We started with Puppet so, naturally, that's the one we switched from. Puppet was, and actually still is, working well for us. However, we found that working in Puppet was going a bit slower than we'd like. Also, as we started learning more about Chef we started to see how we'd be able to quickly benefit from some of the features it offers. To be fair, we were comparing the Puppet we were using (0.24.x) to the latest (at the time) version of Chef (0.9.x). There may well have been ways to do the things we wanted with Puppet but we weren't. Chef was intriguing and it looked like we'd be able to get more from it. Instead of working to refactor our Puppet and get smarter with how to use it, we went with Chef.
Chef's ability to search our environment and use that information at run time is very appealing. The ability for us to define a database.yml template that can have the "host" value populated at runtime based on which host is currently the primary database server is great. Using search in our capistrano recipes to determine where the code should be deployed is a huge win.
Knife is Chef's powerful command line interface. There are many things you can do with knife, most of which fall outside of the scope of this article. Knife allows you to interact with your entire infrastructure and Chef code base. Use knife to bootstrap a server, build the scaffolding for a new cookbook, or apply a role to a set of nodes in your environment. You can use knife ssh to execute commands on any number of nodes in your environment. knife ssh + search is a very powerful combination. "Run this command on all nodes with role X."
We found that defining dependencies in Puppet was overly verbose and cumbersome. With Chef, order matters and we could rest assured that dependencies would be met if we specified them in the proper order.
OpsCode has done a great job of keeping up a strong community. The community.opscode.com site, where hundreds of cookbooks are shared, is a great way to get started. OpsCode has also hosted numerous webinars, publishes all of their training material, and makes it very easy to contribute patches. Frankly, I don't have any experience with this in the Puppet world. However, my lack of experience with this in the Puppet world is likely attributed simply to the way my development habits have changed over time. At CustomInk, we've been able to submit patches to chef, a number of cookbooks, and have also published some of our own cookbooks.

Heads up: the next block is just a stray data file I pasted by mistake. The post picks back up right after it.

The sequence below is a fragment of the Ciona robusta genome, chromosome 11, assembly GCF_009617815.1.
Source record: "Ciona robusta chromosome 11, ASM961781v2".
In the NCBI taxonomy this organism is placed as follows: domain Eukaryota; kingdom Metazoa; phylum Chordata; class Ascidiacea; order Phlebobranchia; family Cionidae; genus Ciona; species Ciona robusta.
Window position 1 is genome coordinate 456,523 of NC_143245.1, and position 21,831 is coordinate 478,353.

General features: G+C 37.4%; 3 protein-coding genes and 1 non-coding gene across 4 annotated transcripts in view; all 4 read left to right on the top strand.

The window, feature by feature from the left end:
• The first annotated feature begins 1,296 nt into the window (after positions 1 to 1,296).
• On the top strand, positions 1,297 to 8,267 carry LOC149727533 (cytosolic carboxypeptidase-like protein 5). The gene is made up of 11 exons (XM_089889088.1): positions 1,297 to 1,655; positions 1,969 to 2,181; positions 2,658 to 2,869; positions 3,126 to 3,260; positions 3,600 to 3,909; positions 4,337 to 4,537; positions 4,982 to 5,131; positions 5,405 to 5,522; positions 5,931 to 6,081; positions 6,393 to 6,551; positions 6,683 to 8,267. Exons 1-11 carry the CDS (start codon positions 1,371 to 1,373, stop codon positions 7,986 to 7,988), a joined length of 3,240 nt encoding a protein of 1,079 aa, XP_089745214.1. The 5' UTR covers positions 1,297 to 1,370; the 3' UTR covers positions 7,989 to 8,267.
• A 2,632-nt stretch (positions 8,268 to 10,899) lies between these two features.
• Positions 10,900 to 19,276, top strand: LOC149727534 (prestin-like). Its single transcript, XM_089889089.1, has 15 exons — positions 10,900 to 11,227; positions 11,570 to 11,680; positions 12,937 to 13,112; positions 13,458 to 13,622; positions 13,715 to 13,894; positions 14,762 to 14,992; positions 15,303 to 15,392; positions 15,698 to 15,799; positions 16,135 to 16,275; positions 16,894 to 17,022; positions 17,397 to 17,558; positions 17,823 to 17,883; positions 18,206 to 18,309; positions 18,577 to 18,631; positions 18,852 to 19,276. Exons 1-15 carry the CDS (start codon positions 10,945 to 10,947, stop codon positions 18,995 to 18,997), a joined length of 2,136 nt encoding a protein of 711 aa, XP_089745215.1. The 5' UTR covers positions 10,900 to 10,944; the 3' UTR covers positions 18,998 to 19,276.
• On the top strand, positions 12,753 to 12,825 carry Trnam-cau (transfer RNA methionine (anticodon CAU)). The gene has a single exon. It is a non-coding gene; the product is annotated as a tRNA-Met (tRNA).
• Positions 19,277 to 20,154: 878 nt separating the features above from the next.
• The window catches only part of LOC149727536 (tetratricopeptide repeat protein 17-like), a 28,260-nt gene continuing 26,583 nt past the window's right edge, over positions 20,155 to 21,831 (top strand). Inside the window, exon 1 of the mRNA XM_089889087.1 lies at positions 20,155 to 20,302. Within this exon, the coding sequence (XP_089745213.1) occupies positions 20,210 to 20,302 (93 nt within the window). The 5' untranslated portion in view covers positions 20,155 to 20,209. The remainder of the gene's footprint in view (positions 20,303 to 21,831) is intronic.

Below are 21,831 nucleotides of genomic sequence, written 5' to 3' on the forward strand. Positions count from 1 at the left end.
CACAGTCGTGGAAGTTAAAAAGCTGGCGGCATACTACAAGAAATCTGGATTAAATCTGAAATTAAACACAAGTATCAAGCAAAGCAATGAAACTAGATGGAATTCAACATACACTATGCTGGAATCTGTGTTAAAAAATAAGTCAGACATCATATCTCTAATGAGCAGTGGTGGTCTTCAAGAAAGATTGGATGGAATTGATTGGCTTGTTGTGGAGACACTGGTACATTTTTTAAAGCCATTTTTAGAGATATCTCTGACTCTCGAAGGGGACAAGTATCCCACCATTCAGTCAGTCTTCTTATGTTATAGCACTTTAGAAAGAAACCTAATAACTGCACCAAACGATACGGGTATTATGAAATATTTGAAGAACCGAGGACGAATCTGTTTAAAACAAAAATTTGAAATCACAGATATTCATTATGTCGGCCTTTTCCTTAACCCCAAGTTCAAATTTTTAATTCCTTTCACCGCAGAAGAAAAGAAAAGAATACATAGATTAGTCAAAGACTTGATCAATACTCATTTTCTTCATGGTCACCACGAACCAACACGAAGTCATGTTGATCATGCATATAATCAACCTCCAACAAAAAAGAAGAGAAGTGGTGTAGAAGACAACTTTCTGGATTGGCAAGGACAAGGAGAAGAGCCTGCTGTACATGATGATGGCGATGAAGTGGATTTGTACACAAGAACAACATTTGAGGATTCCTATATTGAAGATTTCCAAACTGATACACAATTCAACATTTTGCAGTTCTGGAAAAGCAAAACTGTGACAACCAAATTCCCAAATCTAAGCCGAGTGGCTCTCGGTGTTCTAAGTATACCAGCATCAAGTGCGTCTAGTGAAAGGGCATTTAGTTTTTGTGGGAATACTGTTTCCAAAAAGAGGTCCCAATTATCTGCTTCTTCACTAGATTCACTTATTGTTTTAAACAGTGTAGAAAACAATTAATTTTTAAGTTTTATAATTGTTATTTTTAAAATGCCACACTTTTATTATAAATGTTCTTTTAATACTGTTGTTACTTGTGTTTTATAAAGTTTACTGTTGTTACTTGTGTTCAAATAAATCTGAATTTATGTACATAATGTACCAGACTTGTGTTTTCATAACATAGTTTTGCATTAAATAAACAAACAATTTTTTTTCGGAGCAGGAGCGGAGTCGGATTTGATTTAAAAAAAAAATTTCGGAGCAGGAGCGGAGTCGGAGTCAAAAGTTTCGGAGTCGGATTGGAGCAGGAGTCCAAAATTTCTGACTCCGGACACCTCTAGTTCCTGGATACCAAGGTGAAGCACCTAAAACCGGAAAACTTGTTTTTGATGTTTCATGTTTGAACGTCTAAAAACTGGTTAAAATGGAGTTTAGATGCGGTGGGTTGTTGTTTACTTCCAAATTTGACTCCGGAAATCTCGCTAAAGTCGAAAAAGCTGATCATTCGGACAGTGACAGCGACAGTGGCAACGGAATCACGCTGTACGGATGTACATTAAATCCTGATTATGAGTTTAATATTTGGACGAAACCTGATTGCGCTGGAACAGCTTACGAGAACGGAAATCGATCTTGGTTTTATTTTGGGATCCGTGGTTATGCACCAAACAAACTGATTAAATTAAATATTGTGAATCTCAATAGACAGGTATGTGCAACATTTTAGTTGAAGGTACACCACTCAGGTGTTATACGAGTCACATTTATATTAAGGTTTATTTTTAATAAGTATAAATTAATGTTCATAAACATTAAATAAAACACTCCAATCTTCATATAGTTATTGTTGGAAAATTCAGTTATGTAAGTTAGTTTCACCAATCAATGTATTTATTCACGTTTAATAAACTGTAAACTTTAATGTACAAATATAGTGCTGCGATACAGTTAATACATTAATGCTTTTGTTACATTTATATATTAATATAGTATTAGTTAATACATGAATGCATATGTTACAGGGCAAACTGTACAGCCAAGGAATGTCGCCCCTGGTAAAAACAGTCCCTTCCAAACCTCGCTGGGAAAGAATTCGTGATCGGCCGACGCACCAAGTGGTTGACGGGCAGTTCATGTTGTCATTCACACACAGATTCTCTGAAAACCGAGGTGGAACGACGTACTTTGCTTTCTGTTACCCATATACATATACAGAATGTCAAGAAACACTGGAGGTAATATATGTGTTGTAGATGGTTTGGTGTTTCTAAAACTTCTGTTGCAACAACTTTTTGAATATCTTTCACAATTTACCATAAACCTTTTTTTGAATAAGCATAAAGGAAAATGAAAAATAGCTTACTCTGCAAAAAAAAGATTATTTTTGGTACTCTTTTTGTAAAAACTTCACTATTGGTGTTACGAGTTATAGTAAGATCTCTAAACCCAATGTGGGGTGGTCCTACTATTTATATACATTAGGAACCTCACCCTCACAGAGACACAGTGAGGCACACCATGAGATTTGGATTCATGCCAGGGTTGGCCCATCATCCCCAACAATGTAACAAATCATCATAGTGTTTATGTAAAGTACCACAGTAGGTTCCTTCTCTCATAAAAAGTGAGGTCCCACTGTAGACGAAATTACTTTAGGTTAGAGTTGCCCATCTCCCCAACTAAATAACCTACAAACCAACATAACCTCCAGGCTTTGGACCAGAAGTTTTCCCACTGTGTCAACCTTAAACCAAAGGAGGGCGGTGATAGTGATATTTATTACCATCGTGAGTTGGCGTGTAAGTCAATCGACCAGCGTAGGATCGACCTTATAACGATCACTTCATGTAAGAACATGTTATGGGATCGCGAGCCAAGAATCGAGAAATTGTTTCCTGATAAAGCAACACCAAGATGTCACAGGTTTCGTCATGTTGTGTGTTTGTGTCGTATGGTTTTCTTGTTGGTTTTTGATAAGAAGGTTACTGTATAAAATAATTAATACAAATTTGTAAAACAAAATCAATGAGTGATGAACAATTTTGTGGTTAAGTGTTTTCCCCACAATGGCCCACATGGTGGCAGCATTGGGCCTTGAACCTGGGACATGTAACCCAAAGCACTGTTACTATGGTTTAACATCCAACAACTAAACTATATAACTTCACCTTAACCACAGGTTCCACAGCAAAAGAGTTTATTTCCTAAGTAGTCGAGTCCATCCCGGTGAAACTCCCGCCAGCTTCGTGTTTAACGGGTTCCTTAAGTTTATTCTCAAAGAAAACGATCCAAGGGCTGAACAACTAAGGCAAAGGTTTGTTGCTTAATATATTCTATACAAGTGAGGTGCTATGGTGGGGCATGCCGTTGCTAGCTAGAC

As I mentioned previously, the DSL with Chef is much more comfortable than that of Puppet. The mental model and workflow suit us. I find that the time I spend working in Chef is when I feel most productive and happy.
I often wonder if the reason Chef is the right tool is because it's the second one we've used. Coming to infrastructure as code includes a learning curve. I feel that we're better Chef developers because we learned from our experience with Puppet. Some may even agree that Chef's a better tool because the developers of Chef learned from their experience with Puppet.
A note for projects that are just getting started
If your project is just getting started, the best choice for you is probably not to use any of the configuration management tools that allow you to manage your infrastructure as code. You should stay focused exclusively on delivering value to your customers. It's likely that the best solution for you is Heroku. Sure, Heroku puts some constraints on how you build your app, but they're a good way for you to think creatively. You can, and should, delay your choice of tools until you're ready to spin up your first server.
- If the question is "Chef or Puppet?", the answer is "Yes." You need to manage you infrastructure as code
- Search, knife, dependency management, community, and developer happiness were the key reasons we switched
- Chef is the right tool for us and it might be the right one for you
- If you're new to the idea of "Infrastructure as Code", understand that there's a learning curve but your efforts will be rewarded
Did you have to make a similar choice? What were some of the deciding factors? Which tool or framework did you end up with?
Reposted from Nathen Harvey's blog.